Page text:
New submission from Shane Hathaway:

With Python 2, the following call worked:

open('/dev/stdout', 'a')

Users of Supervisor have been depending on that for a long time. 

With Python 3.5, this is what happens:

>>> open('/dev/stdout', 'a')
Traceback (most recent call last):
  File "<stdin>", line 1, in <module>
OSError: [Errno 29] Illegal seek

Presumably, this happens because Python 3 opens the file in 'w' mode and seeks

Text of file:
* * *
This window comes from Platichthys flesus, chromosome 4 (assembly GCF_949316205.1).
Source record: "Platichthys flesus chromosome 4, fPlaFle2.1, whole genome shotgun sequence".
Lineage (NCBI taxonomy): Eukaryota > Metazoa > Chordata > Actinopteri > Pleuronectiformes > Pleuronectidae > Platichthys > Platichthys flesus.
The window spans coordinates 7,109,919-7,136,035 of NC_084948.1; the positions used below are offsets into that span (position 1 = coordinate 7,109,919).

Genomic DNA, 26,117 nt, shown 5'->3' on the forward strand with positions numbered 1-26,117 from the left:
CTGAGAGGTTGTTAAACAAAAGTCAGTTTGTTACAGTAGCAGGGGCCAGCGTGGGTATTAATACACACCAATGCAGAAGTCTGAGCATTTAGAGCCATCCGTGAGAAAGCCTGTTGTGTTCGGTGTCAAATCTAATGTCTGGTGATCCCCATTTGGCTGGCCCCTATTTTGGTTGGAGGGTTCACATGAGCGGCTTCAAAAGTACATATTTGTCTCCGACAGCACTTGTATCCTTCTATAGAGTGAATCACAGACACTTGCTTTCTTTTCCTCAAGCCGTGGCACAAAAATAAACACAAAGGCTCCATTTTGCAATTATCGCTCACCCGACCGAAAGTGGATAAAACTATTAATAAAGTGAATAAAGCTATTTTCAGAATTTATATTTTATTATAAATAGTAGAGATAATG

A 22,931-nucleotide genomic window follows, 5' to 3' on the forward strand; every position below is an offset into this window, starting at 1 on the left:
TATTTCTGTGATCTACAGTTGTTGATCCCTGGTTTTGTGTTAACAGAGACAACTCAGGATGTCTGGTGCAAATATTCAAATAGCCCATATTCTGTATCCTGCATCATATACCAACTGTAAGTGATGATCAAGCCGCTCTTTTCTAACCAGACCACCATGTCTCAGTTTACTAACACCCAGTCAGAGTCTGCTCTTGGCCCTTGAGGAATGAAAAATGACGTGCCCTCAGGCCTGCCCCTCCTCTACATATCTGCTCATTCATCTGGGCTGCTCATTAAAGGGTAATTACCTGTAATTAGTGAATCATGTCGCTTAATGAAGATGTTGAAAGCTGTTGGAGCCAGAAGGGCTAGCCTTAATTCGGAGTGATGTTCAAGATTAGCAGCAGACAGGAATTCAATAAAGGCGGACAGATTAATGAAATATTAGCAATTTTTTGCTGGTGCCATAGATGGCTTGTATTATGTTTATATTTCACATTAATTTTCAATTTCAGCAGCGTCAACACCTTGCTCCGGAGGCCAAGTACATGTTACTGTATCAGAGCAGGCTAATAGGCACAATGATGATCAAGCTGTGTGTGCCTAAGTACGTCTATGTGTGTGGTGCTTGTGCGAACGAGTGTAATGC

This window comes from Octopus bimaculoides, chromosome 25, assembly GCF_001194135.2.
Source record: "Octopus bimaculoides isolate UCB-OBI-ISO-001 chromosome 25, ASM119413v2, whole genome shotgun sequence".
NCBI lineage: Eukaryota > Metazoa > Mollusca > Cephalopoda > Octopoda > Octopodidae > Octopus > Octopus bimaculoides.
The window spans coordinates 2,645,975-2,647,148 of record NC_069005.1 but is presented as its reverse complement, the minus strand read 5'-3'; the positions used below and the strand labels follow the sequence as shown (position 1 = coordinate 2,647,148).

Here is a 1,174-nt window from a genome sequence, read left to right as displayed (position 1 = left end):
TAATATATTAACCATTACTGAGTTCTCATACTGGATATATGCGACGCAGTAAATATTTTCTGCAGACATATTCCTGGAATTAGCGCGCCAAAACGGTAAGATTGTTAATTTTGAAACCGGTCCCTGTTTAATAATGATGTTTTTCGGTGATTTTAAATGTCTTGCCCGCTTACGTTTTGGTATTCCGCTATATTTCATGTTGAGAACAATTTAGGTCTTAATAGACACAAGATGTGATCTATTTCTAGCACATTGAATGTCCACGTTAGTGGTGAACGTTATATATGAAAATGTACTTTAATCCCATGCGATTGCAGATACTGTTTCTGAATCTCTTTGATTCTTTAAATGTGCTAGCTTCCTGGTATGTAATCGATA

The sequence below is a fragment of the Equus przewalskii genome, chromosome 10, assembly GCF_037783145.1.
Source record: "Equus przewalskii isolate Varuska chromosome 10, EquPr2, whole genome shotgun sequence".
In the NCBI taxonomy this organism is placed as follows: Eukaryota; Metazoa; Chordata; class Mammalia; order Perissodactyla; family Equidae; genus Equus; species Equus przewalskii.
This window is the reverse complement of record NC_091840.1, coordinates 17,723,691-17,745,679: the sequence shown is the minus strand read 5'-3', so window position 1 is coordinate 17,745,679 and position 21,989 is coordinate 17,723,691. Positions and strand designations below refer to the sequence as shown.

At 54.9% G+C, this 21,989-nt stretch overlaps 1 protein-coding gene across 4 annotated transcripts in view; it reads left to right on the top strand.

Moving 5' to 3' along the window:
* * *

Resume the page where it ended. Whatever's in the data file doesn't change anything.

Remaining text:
to the end, while Python 2 passed the 'a' flag directly to the underlying C 
library; the underlying library is apparently smart enough to treat 'a' and 'w' 
identically when opening character device files and FIFOs.

It's a nasty little surprise for those upgrading from Python 2.

components: IO
messages: 273158
nosy: hathawsh
priority: normal
severity: normal
status: open
title: In Python 3, open('/dev/stdout', 'a') raises OSError with errno=ESPIPE
versions: Python 3.5

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